But even as we demonstrate that government works to solve problems and improves people’s lives, I will never neglect my preferred tools: connected and engaged businesses, non-profits and communities of people.
CREATING ECONOMIC OPPORTUNITY FOR ALL
I take the last two words of the Pledge of Allegiance very seriously. If liberty and justice aren’t for all, then we are failing.
Education is not only the best driver of economic development and prosperity but also our most effective strategy to end inter-generational poverty and violence. Our schools must prepare every child for both the challenges they will face and the opportunity they will encounter.
To retain and attract good teachers, we must pay them a competitive wage, keep their class sizes manageable, provide the support staff and counselors that they need and provide facilities that are conducive to learning.
According to United Way of Central Maryland, one-third of county residents cannot afford the basic necessities of life. African American residents are far more likely to live in poverty than their Caucasian neighbors. I don’t accept either of these facts as ok. For many years, politicians have made decisions that benefitted their wealthy donors. Now it’s time to make decisions that benefit all.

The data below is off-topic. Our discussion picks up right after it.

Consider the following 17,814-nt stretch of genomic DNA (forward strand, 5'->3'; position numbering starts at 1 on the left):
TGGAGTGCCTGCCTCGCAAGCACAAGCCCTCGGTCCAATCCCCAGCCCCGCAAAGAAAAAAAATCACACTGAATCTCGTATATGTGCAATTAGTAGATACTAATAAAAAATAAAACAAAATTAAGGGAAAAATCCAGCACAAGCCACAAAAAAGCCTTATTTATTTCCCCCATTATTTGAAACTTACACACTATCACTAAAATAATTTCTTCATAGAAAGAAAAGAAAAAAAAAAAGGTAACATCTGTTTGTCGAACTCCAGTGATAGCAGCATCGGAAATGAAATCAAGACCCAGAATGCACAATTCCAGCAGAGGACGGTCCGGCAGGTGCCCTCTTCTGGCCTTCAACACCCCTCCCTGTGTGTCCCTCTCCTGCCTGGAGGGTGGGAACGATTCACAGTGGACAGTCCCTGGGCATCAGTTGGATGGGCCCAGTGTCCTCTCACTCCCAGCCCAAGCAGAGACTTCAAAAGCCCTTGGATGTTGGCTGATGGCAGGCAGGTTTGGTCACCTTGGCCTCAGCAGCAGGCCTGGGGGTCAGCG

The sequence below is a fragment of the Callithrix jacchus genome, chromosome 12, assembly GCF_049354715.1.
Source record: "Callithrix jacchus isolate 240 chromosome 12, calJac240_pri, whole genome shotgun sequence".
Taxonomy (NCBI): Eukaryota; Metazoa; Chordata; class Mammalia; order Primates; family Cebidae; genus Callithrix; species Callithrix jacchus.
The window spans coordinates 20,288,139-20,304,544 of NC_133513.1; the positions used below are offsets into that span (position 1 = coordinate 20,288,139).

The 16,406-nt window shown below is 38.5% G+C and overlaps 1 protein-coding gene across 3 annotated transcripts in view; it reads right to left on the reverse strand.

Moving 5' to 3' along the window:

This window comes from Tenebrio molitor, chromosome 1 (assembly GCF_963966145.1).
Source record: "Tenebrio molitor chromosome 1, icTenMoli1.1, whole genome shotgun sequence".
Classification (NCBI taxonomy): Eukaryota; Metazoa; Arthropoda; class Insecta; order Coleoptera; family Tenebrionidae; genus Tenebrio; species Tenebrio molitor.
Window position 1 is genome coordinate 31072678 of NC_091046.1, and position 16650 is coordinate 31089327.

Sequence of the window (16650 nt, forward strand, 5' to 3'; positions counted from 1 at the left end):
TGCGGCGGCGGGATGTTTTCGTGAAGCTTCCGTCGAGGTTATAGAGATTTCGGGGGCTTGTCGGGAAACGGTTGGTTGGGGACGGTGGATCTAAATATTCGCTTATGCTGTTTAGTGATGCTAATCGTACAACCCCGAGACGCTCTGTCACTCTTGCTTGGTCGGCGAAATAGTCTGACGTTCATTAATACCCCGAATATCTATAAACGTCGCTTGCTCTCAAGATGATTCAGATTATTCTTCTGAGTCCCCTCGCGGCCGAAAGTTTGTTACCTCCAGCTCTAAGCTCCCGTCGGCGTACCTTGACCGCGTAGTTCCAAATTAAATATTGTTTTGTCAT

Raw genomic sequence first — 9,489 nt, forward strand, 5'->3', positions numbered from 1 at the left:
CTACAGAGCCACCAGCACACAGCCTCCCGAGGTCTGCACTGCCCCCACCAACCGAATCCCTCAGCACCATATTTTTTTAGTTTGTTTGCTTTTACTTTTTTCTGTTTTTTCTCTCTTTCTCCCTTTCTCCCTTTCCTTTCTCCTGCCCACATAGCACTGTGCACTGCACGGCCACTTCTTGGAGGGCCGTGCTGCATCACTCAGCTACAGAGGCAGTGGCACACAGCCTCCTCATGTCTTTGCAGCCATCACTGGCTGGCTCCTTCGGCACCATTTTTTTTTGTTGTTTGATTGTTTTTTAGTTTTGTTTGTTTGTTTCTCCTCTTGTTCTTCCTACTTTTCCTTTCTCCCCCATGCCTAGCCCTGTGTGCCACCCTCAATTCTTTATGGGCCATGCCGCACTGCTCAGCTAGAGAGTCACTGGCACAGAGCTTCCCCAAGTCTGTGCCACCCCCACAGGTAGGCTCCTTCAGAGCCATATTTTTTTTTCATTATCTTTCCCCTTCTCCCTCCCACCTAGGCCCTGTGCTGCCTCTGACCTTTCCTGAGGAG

Our housing, health and human services agencies have always done what they can, but they must measure the needs, the gaps and the impacts of programs. That’s why I added a deputy administrator for health and human services and created Arundel Stat. Without data on the implications of programs, we can’t make wise decisions about investing resources.
I believe that government should be evaluated not by the size of its tax base, or the number of businesses it attracts from competing jurisdictions, but instead by the health and wellness of the people it serves. Being the best place isn’t good enough. We must be the best place For All.
MANAGING GROWTH FOR OUR PEOPLE AND OUR ENVIRONMENT
The human race has evolved to a place where we can choose to either protect the natural world that created us or destroy it in the name of progress. I want the former.
In Anne Arundel County, this means preserving our forests, maintaining open space, protecting the Bay and nurturing our soils. Covering our land with pavement and rooftops destroys the ground and trees that capture carbon and preserve our planet’s atmosphere. More locally, it sends rainwater to our rivers and our Bay after picking up the sediment and pollutants that kill the marine life that is essential to the cycles of nature.
Many suburban-style regional development interests are unhappy with our forest conservation bill and our enforcement of environmental laws. We are shifting county planning to more community-driven processes that protect sensitive areas and drive development to the kinds of smart growth and transit-oriented development sites that get cars off our roads.
Economic Development and growth are a means to something much bigger. Something much more important, it is a strategy to improve the health and the wellness of our communities. By limiting the influence of developers on politics and inviting more robust public participation, we can accomplish thoughtful economic development while sustaining our natural resources and grow healthier communities for generations to come.
ELEVATE HEALTH AND WELLNESS